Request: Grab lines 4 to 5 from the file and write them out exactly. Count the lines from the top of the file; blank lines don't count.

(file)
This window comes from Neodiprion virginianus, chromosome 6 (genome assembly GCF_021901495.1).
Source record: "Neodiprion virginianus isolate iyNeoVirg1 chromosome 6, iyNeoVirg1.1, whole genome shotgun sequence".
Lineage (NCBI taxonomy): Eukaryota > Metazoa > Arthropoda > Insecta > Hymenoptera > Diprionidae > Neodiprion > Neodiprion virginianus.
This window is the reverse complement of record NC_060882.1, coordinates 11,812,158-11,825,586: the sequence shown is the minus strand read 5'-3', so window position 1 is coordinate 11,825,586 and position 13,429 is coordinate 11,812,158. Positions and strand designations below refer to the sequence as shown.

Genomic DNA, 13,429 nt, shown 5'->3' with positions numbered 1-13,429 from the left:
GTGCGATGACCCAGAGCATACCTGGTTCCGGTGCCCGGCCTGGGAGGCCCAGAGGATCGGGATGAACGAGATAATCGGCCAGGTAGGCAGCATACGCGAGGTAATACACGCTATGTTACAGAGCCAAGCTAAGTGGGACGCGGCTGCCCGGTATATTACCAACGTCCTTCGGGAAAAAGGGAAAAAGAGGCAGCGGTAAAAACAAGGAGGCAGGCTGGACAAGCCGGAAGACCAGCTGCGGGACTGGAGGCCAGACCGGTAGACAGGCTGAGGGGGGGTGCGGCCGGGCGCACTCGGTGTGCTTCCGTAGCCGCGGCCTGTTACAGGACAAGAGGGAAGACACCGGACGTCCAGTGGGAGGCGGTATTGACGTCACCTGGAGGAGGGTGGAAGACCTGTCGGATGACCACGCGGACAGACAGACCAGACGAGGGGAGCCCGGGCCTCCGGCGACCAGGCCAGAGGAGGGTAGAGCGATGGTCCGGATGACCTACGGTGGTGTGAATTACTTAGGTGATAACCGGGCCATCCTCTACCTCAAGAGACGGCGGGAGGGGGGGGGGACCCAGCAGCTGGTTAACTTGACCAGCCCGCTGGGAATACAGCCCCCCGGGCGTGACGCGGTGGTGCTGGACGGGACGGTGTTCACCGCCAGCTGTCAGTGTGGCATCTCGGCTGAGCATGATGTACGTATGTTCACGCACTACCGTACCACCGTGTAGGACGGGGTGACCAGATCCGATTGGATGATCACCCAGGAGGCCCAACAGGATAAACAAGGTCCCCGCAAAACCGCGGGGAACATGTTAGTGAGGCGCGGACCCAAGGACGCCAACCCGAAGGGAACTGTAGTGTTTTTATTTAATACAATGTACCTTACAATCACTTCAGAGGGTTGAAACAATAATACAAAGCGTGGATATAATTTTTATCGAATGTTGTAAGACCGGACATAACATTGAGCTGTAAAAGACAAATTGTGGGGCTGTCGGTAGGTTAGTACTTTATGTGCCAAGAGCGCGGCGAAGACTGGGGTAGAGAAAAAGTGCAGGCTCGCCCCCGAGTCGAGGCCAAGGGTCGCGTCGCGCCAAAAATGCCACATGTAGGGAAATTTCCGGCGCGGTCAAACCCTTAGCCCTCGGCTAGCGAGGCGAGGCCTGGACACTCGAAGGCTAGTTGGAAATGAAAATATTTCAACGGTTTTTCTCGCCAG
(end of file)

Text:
This window is the reverse complement of record NC_060882.1, coordinates 11,812,158-11,825,586: the sequence shown is the minus strand read 5'-3', so window position 1 is coordinate 11,825,586 and position 13,429 is coordinate 11,812,158. Positions and strand designations below refer to the sequence as shown.

Genomic DNA, 13,429 nt, shown 5'->3' with positions numbered 1-13,429 from the left: